The most important consequence of using chemotherapy for Hodgkin’s disease was its cure.
—Vincent T. DeVita, Jr, MD
My Presidency was the first year that the Annual Meeting hit 10,000 attendees, which at the time we thought was a huge number—it seemed that we’d hit the ceiling. It was about 9 years after we published the results from our study of combination chemotherapy (MOPP) in the treatment of advanced Hodgkin’s disease, which was the first example of the ability to cure advanced cancer in adults with drugs. So I titled my Presidential speech “The Consequences of the Chemotherapy of Hodgkin’s Disease.” Given the use of the word “consequences,” everyone in the audience assumed that I was going to speak about the bad effects of the chemotherapy. Remember, at that time most people were still skeptical about the curative value of chemotherapy.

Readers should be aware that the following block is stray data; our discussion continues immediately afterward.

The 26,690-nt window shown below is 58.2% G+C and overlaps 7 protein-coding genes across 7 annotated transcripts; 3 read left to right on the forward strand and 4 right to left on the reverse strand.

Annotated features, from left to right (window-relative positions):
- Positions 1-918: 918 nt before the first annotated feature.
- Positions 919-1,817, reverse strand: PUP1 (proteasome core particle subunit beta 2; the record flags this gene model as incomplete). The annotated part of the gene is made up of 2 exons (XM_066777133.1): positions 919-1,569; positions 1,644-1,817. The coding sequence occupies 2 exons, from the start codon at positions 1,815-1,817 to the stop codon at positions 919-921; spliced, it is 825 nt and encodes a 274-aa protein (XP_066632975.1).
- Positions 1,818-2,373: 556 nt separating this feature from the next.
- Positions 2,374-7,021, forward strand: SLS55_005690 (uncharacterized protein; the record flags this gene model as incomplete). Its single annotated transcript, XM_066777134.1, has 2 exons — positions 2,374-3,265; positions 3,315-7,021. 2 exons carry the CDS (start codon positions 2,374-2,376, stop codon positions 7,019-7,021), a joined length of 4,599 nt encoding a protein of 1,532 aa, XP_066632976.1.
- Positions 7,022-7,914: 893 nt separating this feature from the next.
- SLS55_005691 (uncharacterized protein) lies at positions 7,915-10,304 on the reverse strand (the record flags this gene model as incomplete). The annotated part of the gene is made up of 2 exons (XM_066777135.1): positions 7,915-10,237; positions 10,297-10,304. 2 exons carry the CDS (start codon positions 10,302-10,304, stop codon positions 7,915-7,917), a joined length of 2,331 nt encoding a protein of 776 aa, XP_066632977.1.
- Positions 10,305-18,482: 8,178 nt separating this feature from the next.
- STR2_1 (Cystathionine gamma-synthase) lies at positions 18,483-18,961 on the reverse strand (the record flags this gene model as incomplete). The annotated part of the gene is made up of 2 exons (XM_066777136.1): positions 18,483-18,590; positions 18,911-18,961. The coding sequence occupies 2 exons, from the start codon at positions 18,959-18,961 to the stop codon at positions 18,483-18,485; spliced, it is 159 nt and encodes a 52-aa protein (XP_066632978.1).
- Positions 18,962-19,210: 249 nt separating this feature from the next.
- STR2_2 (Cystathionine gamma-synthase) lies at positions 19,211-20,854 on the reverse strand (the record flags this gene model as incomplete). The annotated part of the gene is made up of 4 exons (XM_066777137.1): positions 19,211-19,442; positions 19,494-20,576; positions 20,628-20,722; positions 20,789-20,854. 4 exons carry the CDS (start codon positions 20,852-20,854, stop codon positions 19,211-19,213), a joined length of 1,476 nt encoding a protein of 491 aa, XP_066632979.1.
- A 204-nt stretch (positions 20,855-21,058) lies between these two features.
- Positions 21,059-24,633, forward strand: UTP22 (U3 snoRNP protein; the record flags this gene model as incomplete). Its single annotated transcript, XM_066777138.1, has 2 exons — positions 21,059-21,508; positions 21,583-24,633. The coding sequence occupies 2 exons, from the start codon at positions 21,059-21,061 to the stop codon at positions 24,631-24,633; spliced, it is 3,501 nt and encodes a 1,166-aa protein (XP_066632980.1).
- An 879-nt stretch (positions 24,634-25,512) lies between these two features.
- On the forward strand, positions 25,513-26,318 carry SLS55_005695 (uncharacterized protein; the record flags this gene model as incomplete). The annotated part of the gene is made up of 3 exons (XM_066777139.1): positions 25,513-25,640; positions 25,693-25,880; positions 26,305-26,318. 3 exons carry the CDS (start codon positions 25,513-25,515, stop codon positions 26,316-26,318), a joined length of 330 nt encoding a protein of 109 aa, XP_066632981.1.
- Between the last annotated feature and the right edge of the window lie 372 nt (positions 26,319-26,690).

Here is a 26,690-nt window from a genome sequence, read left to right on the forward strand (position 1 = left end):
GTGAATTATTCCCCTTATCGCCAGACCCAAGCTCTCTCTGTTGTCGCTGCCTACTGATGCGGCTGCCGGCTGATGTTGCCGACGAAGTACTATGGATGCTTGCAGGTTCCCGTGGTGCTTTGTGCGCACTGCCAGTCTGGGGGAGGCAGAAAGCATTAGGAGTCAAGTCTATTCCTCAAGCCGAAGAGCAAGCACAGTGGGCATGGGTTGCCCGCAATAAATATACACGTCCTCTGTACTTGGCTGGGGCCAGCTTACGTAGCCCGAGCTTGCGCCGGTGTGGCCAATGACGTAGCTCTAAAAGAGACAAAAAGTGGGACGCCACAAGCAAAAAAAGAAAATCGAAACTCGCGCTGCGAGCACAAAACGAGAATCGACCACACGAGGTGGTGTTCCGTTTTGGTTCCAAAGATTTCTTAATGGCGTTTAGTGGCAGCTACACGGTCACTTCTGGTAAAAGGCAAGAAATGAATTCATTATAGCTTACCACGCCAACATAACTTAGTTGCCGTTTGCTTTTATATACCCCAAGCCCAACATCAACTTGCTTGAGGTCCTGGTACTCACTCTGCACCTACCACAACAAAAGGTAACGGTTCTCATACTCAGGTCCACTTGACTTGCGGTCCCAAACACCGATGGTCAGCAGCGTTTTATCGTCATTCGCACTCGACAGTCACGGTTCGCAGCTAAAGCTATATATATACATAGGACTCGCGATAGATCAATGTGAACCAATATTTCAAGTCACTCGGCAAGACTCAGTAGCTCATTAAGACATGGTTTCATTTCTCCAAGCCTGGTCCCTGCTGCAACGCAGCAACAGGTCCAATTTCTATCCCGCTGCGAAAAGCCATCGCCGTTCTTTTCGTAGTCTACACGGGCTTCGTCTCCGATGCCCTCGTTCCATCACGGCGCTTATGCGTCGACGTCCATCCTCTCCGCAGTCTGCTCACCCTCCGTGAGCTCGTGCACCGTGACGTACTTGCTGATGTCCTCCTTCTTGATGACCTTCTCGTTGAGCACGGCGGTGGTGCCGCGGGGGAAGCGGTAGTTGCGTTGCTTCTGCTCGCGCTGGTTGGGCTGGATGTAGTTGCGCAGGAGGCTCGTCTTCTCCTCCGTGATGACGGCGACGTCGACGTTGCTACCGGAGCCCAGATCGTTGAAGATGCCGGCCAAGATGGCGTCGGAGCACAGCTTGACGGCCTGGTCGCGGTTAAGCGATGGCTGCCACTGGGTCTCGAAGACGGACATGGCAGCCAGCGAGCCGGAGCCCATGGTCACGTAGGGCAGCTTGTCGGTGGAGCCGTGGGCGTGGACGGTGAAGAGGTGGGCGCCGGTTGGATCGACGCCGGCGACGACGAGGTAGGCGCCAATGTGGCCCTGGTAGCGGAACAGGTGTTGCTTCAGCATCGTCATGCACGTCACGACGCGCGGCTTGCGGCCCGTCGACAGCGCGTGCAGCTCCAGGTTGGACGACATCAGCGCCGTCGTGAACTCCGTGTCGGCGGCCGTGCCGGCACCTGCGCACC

The title turned out to be an interesting play on words, because the central point of the speech was that the most important consequence of using chemotherapy for Hodgkin’s disease was its cure. To give the speech’s meaning historical perspective, the original paper we published in 1970 on MOPP was the most cited paper in the history of the Annals of Internal Medicine. It took another 11 years for MOPP to fully diffuse into the practice of oncology, so when I gave my Presidential speech it was not fully out there. Nevertheless, it remained the standard of care for 25 years. ■
The last 50 years have been marked by significant advances in cancer research and in more effective therapy for patients. Once viewed as a largely untreatable, fatal disease, today a number of cancers are being converted into chronic diseases that can be managed for long periods of time. The result ...